To demonstrate how the study of algorithmics has been applied in a number of different domains.
To introduce formal concepts of measures of complexity and algorithms analysis.
To introduce fundamental methods in data structures and algorithms design.
To make students aware of computationally hard problems and possible ways of coping with them.
On successful completion of the module, students are expected
1.to have an appreciation of the diversity of computational fields to which algorithmics has made significant contributions;
2.to have fluency in using basic data structures (queues, stacks, trees, graphs, etc) in conjunction with classical algorithmic problems (searching, sorting, graph algorithms, security issues) and be aware of basic number theory applications, etc.;
3.to be familiar with formal theories providing evidence that many important computational problems are inherently intractable, e.g., NP-completeness;
4.to be able to apply the knowledge gained in this module to the specification and analysis of data structures and algorithms.
Students will be expected to attend three hours of formal lectures as well as to participate in one hour of supervised problem classes in a typical week. Lectures will introduce students to the academic content and practical skills which are the subject of the module, while problem classes will allow students to practice those skills.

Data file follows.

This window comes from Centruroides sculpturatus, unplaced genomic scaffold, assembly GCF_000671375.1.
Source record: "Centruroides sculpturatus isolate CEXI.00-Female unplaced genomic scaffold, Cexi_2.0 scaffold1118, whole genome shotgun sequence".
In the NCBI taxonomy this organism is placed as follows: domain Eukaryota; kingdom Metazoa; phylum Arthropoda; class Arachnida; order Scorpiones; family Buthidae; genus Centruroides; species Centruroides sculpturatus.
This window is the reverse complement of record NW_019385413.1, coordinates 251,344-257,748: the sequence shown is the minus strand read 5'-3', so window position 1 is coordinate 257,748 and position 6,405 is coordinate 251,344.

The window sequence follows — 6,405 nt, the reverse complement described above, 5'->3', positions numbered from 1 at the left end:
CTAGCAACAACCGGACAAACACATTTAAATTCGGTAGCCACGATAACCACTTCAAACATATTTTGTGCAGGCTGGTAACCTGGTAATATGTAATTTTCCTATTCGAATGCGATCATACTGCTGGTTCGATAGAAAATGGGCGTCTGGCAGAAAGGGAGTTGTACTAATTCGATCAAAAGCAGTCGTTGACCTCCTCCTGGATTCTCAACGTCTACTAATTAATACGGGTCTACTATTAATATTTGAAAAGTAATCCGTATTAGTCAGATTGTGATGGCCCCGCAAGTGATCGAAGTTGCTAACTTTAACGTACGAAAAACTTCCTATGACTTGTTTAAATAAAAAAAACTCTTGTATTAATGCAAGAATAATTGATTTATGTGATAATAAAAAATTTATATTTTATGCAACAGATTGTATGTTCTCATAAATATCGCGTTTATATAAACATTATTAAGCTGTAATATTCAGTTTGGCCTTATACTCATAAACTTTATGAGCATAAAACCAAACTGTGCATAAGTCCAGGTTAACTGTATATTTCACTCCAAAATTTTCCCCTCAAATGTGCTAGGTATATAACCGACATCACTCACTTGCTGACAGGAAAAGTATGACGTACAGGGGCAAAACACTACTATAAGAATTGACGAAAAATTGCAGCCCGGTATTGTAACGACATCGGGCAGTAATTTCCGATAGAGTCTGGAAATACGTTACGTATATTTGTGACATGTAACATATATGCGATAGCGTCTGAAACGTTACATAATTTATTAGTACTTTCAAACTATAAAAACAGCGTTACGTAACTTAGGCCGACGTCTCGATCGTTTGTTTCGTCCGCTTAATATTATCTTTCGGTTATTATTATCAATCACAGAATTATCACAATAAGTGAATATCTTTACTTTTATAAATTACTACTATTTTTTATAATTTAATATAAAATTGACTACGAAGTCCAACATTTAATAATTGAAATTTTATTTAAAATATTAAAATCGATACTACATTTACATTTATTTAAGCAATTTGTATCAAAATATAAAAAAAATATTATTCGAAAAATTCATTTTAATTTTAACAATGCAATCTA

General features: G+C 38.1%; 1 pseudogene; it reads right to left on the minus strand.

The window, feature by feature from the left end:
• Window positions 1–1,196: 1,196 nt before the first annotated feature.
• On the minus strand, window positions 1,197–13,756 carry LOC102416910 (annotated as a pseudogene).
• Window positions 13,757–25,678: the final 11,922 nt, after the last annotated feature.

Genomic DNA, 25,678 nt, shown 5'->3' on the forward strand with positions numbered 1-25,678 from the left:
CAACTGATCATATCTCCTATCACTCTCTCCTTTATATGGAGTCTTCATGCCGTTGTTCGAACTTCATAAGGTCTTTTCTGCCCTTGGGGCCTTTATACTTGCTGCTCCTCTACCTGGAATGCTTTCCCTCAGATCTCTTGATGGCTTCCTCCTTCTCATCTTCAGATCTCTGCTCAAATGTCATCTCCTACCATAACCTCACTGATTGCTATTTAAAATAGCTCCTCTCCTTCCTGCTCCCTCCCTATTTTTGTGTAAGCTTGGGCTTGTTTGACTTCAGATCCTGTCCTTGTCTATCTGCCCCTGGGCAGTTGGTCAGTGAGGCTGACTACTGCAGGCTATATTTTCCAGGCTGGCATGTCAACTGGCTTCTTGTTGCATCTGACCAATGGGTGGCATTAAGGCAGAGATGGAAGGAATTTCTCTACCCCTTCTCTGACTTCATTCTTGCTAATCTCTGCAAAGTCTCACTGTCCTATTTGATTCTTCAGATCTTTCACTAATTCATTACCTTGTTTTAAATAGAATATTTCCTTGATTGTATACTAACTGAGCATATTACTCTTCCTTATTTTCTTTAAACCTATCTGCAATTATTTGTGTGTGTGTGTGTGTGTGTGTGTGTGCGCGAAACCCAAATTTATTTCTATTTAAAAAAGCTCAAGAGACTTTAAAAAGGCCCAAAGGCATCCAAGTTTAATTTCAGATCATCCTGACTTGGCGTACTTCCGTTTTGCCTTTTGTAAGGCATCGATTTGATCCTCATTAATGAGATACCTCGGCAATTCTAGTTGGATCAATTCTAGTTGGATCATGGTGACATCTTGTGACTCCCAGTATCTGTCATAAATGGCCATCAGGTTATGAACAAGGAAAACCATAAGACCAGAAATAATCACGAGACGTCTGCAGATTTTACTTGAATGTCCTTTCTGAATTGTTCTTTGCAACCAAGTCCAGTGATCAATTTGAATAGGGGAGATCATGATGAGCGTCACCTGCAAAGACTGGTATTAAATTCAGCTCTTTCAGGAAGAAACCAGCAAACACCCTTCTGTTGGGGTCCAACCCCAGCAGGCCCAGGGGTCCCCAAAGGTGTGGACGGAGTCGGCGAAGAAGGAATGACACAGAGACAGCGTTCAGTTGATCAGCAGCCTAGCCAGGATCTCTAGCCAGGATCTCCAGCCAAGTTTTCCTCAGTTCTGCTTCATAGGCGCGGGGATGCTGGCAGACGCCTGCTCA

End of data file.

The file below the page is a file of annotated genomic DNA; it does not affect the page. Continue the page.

In addition, students will be expected to devote three hours of unsupervised time to solving continuous assessment tasks and private study. Private study will provide time for reflection and consideration of lecture material and background reading.
Continuous assessment will be used to test to what extent practical skills have been learnt. A written examination at the end of the module will assess the academic achievement of students.